We stashed our four daughters into my car and parked it half a block away from the party. After pounding on the door, my startled sister-in-law answered as the two of us burst in and in witch-like voices and with Janice wielding the chicken leg, we menaced the teenagers, threatening acne or cramps if they didn’t obey us. I don’t remember much else except we ad-libbed drawing upon our inner witchiness. After about five minutes, we tore out of there, ran down the street and got back into the car laughing all the way.
Why do I and others commit such silly acts? Because making others laugh is a great motivator. Even at 84, I get a kick out of the scheming and wondering if the prank will work and will I get some laughs? But sometimes the prank falls flat.
In the 1950s, I met Lillian, a lovely woman whose children attended the same nursery school as my children. She invited my husband and me to a Halloween party. I volunteered to help with the decorating and while at her home asked, “How about a black wreath to hang on your front door?”
She thought that was a wonderful touch, so I offered to make it for her. I bent a wire clothes hanger into a circle and threaded a ribbon of twisted black crepe paper on it. Hanging in my car, the wreath actually cast a pall over me as I drove to Lillian’s house to deliver it before the festivities began.
Several hours later, when my husband and I arrived at the party, the black wreath was missing from the front door. Surprised, I asked, “Lillian, where’s the wreath?”
Before she could answer, a distraught relative of hers pulled me aside and demanded. “How could you do such a thing?”
I was dumbfounded as she explained, “When we pulled up to the door and saw the wreath, we thought the worst. So we drove to a public phone booth and began calling relatives to ask who had died.”
I couldn’t believe what she was saying. It was Halloween. It was a Halloween party. If she did take it seriously, why not enter the house and find out?
I did not act defensively. I couldn’t. She was so genuinely upset, and I found it so irrational that I just stood there mute.
And that was the last time I ever made a Halloween funeral wreath.
But it was not the last time I have played a prank, and I hope there will be more opportunities to do so in the future.
Norine Dresser is a folklorist who believes that we need to create fun and to keep on laughing as long as we can.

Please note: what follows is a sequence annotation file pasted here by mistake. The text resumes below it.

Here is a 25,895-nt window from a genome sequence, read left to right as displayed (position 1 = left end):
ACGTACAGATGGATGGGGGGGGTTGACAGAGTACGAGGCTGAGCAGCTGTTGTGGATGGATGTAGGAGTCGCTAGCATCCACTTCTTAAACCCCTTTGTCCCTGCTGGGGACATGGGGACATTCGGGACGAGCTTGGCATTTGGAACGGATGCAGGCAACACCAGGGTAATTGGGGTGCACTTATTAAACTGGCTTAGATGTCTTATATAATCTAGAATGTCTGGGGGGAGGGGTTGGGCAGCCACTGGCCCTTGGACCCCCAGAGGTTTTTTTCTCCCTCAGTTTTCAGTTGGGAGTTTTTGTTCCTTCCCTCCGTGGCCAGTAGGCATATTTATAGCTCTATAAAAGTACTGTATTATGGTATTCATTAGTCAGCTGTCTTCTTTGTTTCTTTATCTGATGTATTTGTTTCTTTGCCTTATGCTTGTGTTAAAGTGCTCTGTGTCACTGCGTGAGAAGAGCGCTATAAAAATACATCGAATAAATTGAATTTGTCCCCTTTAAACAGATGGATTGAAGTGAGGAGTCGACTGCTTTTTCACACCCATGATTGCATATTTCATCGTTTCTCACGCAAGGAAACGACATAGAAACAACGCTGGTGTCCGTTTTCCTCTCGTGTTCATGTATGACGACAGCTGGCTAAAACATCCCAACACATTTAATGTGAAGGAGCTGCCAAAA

Those were the instructions my mother gave me after I told her that I had been chosen to be a sixth grade Christmas caroler. She felt that I would be betraying my Jewish heritage if I sang the name of “Jesus.” I didn’t agree with her, so I didn’t obey.
For me, music trumps all, and I’m not talking about Donald. Other Jews don’t have a problem paying tribute to the birth of Jesus. Look at Irving Berlin. He composed the iconic two tunes associated with Christian holidays: “White Christmas” and “Easter Parade.” High-profile Jewish vocalists have joyfully sung Christian holiday songs, such as Barbra Streisand with one album of Christmas melodies and Neil Diamond with three different Christmas albums.
In 1994, the First World Sacred Music Festival occurred in Los Angeles and was a spectacular event. Because Los Angeles has so many different religions, the event lasted for two weeks in many sacred as well as public venues. However, the most exciting program occurred at the Hollywood Bowl. First of all, the Dalai Lama blessed this gathering of almost 18,000 audience members. To protect him, all of us had to pass through metal detectors before being seated.
After his blessing, the performances ensued. Because there were so many musical acts, the concert began at 4:00 p.m. in the afternoon and ended at 10:00 p.m. As each group sang, the excitement heightened until we reached the last act, a renowned choir from the First African Methodist Episcopal Church of Los Angeles.
The pianist slowly played some chords and then intoned: “You may have AT & T, but sometimes your call doesn’t go through.” She played some arpeggios and continued. “You may have Sprint, but they, too, have problems and sometimes you can’t get through.” After playing more chords and arpeggios, she dramatically mentioned more phone carriers, all with connection flaws, leading to the climax: “But there is one person who will always be there to answer your call, and his name is…” In the spirit of the moment the entire audience shouted, “JESUS!” Then the choir began and we rocked on throughout their set until we left the Bowl on a high note.
By singing the name “Jesus,” did that negate my religious or spiritual beliefs? Did it change who I am? I don’t believe so. For me, the music transcended the words.
Is it bad/evil/or disloyal to sing the name of another one’s God?
I have never felt so, but I speak only for myself.
Oops! I have much more to write about, but it’s time to leave for my Las Cruces Ukuleles rehearsal for our four upcoming Christmas concerts. And when we get to the word “Jesus” I will have no problem belting out his name.
Norine Dresser is a folklorist who delights in music of all kinds, religious and secular, Western and Eastern.